The Bureau of Labor Statistics announced Friday that the U.S. economy added 155,000 jobs in November, which translates into a net gain of 65,000 jobs using Chan’s modifier.

“I look for U.S. nonfarm payrolls to increase about 125,000 jobs a month on average in 2013,” he said. “In terms of bringing the national unemployment down to 5 percent to 5.5 percent, we’re talking about 2018 or later.”

Iowa’s labor market is in better shape, with a jobless rate that fell to 4.9 percent of the state’s civilian labor force in November from 5.1 percent in October. However, the national glut of people looking for work means that employers don’t have to be as generous to secure new talent.

“Wages are the real lagger,” said John Silvia, chief economist at Wells Fargo. He’s forecasting a 1.9 percent to 2.1 percent increase in wages this year and a 2.1 percent to 2.4 percent increase in the consumer price index. The CPI is widely viewed by economists as an inflation gauge. It rose 3 percent in 2011 and was up 1.8 percent during the 12 months ended in November.

Social Security benefits are scheduled to rise 1.7 percent in 2013.

“More things are going up than down, and salaries are not keeping pace,” said Ryan Burlage, a 31-year-old business analyst from Lost Nation. “I used to get $60 to $70 an hour for a project. Now it’s $50 to $60.”

Burlage said the cost of taking a date out to see a movie and have dinner and drinks has also gone up, from $60 or $70 to $100 to $120. He’s seeing higher prices for everything from bacon to road salt to movie tickets and food.

Emphasis placed on housing market

The U.S. economy is still the largest in the world, but it changes direction with the nimbleness of a mammoth cruise ship.

Economists expect the recovery from the financial crisis that began in 2007 to continue until at least 2015 and possibly 2019. They’re watching the housing and labor markets closely for signs of momentum.

Key interest rates remain near historic lows, but economists expect them to rise as the housing market and economy recover.

Higher home prices support increased consumer spending, which accounts for 70 percent of the U.S. economy, as new homeowners purchase everything from lawn mowers to barbecue grills.

Construction of new homes creates jobs. And higher home values make it easier for homeowners to take advantage of today’s historically low interest rates to refinance their mortgages or to sell a home when they need to relocate for a new job.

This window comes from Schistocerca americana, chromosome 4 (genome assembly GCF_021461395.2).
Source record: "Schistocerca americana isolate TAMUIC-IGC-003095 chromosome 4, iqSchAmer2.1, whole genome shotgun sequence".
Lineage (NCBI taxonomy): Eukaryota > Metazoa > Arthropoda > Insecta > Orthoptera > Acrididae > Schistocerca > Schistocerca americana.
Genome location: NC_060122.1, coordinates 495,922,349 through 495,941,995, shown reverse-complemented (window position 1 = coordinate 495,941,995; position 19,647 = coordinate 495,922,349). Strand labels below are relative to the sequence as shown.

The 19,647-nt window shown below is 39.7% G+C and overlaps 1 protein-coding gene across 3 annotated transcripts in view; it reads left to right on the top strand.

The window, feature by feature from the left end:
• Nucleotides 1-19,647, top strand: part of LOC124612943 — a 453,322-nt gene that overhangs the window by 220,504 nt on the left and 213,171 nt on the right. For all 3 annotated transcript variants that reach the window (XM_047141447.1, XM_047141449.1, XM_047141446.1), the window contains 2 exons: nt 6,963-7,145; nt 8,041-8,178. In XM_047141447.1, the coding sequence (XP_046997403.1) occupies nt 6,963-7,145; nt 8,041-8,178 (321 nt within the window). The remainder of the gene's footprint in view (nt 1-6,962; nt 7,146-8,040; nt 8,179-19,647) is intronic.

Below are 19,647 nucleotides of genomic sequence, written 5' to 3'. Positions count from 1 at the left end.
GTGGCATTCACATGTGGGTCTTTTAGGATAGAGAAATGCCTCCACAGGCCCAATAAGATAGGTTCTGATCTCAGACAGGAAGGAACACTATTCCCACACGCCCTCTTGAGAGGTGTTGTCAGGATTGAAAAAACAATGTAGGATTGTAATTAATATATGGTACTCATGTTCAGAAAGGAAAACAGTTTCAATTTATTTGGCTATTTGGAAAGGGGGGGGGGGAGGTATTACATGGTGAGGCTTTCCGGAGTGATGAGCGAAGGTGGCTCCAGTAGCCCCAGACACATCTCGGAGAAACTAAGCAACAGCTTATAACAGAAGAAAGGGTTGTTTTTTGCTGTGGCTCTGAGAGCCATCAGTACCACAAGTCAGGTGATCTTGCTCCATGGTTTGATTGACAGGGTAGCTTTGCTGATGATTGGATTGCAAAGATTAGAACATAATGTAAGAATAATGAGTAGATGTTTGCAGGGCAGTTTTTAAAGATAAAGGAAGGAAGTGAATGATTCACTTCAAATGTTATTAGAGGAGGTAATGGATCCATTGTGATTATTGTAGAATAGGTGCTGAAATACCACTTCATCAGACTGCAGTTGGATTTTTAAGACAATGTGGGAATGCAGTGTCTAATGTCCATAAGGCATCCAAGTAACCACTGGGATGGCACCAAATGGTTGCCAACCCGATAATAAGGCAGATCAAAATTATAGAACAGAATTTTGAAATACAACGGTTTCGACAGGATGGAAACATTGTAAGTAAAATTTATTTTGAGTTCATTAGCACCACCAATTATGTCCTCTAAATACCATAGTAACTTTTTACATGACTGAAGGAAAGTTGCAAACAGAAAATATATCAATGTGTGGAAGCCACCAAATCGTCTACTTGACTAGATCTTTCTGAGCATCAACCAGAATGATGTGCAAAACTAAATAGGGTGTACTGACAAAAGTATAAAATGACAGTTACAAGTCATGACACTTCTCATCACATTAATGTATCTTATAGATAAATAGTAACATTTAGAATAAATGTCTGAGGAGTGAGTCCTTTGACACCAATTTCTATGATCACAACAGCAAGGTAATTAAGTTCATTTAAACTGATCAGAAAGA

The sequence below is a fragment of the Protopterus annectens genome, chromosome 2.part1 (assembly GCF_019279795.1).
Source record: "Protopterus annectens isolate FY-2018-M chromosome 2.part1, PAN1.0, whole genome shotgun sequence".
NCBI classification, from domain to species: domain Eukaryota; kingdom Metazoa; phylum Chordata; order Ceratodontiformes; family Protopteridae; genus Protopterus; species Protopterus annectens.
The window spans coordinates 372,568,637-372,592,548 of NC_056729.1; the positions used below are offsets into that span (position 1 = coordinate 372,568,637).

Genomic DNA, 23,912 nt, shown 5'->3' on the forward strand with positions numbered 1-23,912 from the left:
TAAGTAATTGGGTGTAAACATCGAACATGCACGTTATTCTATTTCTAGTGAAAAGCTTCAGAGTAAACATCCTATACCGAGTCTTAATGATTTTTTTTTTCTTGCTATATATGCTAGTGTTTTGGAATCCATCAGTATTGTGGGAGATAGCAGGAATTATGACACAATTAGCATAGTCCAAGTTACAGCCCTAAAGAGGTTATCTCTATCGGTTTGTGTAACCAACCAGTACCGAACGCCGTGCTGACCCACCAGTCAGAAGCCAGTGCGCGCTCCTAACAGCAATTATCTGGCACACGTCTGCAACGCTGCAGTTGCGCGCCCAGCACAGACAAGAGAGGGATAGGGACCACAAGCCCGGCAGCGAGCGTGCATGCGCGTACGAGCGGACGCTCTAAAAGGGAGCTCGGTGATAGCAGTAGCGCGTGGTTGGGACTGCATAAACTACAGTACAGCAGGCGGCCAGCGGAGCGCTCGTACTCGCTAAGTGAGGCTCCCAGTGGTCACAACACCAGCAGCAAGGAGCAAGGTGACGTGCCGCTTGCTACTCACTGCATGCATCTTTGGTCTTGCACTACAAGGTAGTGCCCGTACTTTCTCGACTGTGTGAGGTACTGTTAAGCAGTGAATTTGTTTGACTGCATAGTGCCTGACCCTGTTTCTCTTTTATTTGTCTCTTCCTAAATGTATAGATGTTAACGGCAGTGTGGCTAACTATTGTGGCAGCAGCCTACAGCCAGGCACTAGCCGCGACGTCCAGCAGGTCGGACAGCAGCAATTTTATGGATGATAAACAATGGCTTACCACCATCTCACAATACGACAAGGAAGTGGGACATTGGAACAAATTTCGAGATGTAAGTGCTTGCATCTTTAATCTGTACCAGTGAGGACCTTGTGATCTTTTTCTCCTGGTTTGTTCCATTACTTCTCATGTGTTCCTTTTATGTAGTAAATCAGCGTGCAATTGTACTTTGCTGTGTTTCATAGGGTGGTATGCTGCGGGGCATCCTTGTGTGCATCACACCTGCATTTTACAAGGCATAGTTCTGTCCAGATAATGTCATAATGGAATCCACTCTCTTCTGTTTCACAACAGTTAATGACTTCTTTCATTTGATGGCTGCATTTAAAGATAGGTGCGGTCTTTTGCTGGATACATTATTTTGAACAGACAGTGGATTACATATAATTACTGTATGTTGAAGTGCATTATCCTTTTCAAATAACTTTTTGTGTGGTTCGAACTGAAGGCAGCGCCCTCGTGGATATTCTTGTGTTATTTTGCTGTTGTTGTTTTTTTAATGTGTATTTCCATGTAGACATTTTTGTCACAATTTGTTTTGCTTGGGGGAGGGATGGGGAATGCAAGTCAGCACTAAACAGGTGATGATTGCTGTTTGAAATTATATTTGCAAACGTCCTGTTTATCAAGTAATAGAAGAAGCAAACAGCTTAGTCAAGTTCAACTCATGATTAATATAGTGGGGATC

“The housing market is gaining critical mass,” Silvia said.

New home sales rebounded to 338,000 units in the first 11 months of 2012, from a record low of 282,000 during the same period of 2011, according to the U.S. Commerce Department. The average sales price in November was $299,700, up 17 percent from a year ago.

Iowa home sales of all types increased 12.5 percent to 32,414 units in the first 11 months of 2012 from the same period of the preceding year, according to the Iowa Association of Realtors. The average sales price in November was up 8 percent on a year-over-year basis to $137,256.

Yet many American families can’t qualify for low mortgage rates because of the damage done to household balance sheets. The Great Recession wiped out 20 years of net worth accumulation for poor and median income households in just 18 months, University of Chicago finance professor Amir Sufi said.

More signs of hope ahead, experts say

For businesses, getting past the uncertainties of the presidential election and the so-called fiscal cliff is a big step toward encouraging investment, economists say. U.S. businesses are sitting on $2 trillion of liquid assets, which is tinder for future economic growth, according to Jim Chessen, chief economist of the American Bankers Association.

“That’s a lot of money sitting on the sidelines,” he said.

Principal’s Baur says the worst is over.

“We think the reasons that spurred the ‘new normal’ idea are coming to an end,” Baur said. “The underlying fundamentals of the U.S. economy are probably better than people realize.”